user@scanner:~$ sudo

If the camera has not been used for a while, the setting may not stick if you power it off immediately. This is because the internal backup battery is not charged. Charge the main battery or attach a power supply and leave the camera powered off overnight. At this point you should be able to set the ownername consistently.

Now is the time to label your cameras. It's best to do this on the back side to avoid reflection.

Running the camera triggering script

Please make sure that both cameras are on and connected to your computer. Connect the foot pedal too connected to your computer. Now we are ready to run the camera triggering script:


Please follow the instructions in the script.

The result of this should be a folder with

Various internals and troubleshooting

Listing the Cameras

After attaching the cameras, please look closely at the output of these commands, especially the usb information:

user@scanner:~$ gphoto2 --auto-detect

user@scanner:~$ ptpcam --list-devices

Setting camera orientation manually

(NOTE: Setting /main/settings/ownername is problematic on Debian 6.0, but it should run fine from Debian 7.0 onwards)

Make sure to replace the usb port information with what you learned from listing the camera devices!

user@scanner:~$ gphoto2 --port usb:001,025 --set-config /main/settings/ownername=left

user@scanner:~$ gphoto2 --port usb:001,026 --set-config /main/settings/ownername=right

user@scanner:~$ gphoto2 --port usb:001,025 --get-config /main/settings/ownername

user@scanner:~$ gphoto2 --port usb:001,026 --get-config /main/settings/ownername

Some nice tricks for testing cameras individually

  1. Connect one camera.
  2. See if it gets detected:
user@scanner:~$ ptpcam --list-devices

Testing from the interactive console

Start the remote control console:

user@scanner:~$ ptpcam --chdk

conn >> mode 1

conn >> luar zoom()

conn >> lua shoot()

Testing from the bash prompt

Switch the camera to recording mode. The camera should now open up:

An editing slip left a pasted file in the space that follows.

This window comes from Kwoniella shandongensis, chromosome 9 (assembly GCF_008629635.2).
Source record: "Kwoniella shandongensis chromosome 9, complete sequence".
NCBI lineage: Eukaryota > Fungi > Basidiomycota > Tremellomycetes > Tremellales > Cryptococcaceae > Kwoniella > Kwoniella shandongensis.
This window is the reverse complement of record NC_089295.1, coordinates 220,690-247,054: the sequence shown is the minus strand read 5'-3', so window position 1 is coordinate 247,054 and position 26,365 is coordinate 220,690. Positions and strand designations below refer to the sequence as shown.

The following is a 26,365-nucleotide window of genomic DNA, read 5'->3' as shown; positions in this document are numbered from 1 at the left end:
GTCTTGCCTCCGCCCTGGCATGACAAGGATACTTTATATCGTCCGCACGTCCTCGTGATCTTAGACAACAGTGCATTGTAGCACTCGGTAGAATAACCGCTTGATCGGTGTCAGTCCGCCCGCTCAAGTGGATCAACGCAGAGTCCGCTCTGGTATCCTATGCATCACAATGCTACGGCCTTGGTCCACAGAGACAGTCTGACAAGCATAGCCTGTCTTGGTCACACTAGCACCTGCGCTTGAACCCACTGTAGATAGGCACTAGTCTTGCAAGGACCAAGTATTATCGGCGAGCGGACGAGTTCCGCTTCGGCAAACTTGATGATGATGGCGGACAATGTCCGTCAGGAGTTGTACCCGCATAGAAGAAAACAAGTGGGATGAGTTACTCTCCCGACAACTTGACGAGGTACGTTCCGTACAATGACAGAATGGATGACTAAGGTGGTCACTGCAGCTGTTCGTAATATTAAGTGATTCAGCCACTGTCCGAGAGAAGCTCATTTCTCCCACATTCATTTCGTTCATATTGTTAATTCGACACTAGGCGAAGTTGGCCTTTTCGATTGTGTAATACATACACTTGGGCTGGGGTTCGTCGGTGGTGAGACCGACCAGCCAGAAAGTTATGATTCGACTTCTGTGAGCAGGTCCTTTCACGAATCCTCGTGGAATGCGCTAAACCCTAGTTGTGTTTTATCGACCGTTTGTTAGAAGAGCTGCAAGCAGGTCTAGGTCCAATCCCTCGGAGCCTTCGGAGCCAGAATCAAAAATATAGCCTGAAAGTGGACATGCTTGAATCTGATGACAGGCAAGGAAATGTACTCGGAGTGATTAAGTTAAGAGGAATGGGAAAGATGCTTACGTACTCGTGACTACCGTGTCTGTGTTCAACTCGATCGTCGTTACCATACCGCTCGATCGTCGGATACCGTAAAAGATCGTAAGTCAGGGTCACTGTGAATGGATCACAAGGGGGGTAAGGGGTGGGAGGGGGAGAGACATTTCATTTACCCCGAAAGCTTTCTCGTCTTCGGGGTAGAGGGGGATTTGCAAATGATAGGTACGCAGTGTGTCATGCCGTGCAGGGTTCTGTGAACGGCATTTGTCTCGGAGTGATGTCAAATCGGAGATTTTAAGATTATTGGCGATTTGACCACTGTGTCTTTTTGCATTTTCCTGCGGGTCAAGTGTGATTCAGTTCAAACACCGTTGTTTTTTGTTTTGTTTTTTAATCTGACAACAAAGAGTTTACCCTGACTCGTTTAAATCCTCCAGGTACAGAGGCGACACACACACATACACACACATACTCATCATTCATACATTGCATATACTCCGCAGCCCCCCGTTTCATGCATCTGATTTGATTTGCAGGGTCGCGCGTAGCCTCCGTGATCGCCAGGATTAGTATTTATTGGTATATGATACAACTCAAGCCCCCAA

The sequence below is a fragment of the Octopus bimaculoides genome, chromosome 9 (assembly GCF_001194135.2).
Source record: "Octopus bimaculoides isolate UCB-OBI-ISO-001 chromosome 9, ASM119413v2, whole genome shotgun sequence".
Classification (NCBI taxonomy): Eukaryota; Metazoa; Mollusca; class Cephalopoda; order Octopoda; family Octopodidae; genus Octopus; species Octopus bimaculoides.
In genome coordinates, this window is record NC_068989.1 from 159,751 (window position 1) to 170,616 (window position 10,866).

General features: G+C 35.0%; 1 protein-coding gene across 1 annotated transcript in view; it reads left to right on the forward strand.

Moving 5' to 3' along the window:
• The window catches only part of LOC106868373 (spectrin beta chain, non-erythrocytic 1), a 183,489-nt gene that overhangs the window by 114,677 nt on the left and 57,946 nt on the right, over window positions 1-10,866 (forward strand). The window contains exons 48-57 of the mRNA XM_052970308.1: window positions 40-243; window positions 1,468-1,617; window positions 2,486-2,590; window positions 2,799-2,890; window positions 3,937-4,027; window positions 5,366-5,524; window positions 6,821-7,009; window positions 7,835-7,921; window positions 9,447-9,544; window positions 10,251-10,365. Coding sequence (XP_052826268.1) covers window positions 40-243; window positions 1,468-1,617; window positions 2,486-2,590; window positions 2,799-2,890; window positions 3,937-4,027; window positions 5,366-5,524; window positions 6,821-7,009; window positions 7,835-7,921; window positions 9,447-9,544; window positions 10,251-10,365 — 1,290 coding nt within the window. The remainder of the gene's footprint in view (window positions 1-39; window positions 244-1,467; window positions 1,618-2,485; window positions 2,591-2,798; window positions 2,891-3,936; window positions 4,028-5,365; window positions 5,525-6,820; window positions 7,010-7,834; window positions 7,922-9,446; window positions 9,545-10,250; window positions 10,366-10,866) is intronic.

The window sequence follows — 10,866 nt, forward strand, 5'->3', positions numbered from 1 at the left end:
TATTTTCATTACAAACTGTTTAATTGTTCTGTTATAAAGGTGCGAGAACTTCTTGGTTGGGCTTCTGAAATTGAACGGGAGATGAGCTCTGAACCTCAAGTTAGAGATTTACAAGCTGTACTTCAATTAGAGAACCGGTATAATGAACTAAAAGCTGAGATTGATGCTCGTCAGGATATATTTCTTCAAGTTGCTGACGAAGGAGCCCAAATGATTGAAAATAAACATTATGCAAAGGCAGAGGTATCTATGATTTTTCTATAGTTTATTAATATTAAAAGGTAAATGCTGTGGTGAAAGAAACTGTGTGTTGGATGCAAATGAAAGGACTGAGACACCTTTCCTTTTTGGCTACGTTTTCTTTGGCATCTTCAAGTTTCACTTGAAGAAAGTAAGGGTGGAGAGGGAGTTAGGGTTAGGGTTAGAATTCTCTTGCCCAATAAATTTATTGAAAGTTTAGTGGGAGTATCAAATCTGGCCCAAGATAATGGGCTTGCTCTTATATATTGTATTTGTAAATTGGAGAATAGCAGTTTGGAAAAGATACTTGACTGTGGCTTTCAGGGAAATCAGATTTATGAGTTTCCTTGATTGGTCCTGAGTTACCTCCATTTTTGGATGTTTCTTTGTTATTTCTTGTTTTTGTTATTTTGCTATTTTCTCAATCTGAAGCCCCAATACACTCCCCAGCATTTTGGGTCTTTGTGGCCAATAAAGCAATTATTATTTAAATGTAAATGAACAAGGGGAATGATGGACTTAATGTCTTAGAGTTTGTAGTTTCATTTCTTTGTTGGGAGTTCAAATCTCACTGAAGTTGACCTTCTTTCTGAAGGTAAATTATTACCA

user@scanner:~$ ptpcam --chdk=”mode 1”

Make the camera zoom one step:

user@scanner:~$ ptpcam --chdk=”lua zoom()”

Make the camera shoot once:

user@scanner:~$ ptpcam --chdk=”lua shoot()”


If you're experiencing difficulties that sound like "resource busy", try to find out if another process is using the camera:

user@scanner:~$ sudo fuser -v /dev/bus/usb/00x/00y

camera "powers down"

Is your camera crashing or automatically powering down?

  • When powering down, it will close the lens.
  • When crashing, the lens if open will stay open.

camera powers down

You don't want your camer to auto power down when using it in the book scanner. The scanners in the or kit come with an AC adapter anyway, right? Please double check the original Canon camera firmware settings and disable auto power down.

camera crashes

Try to reproduce it. Interesting to know:

  • Is it always the same camera crashing? This might point at a hardware problem with the SD card or the camera.

Some things you may try to avoid your camera crashing:

  • Make sure not to play with focus settings in chdk.
  • Triple check that flash is disabled in the generic firmware settings.
  • Check the foot pedal and how you press it. It should write just one character ("b") when pushing it.
  • Switch the cards between the cameras. Don't ask me why this would help, but I've been assured it helped on one occasion.
  • Unplug all other USB devices.
  • Make sure you are not running Debian/Ubuntu on a vm or on an old computer with USB 1.1 ports.
  • Replace the AC adapter. Run on batteries for some time instead.
  • Replace the camera itself.
  • Make sure you have as much light on your cradle as possible. If the camera needs to seek for focus for too long because of bad lighting conditions, it might not have enough time to shoot and let the computer download. Ask it to shoot again while it's still busy and it will crash!



  • ptpcam
  • chdk
  • gphoto2
  • foot pedal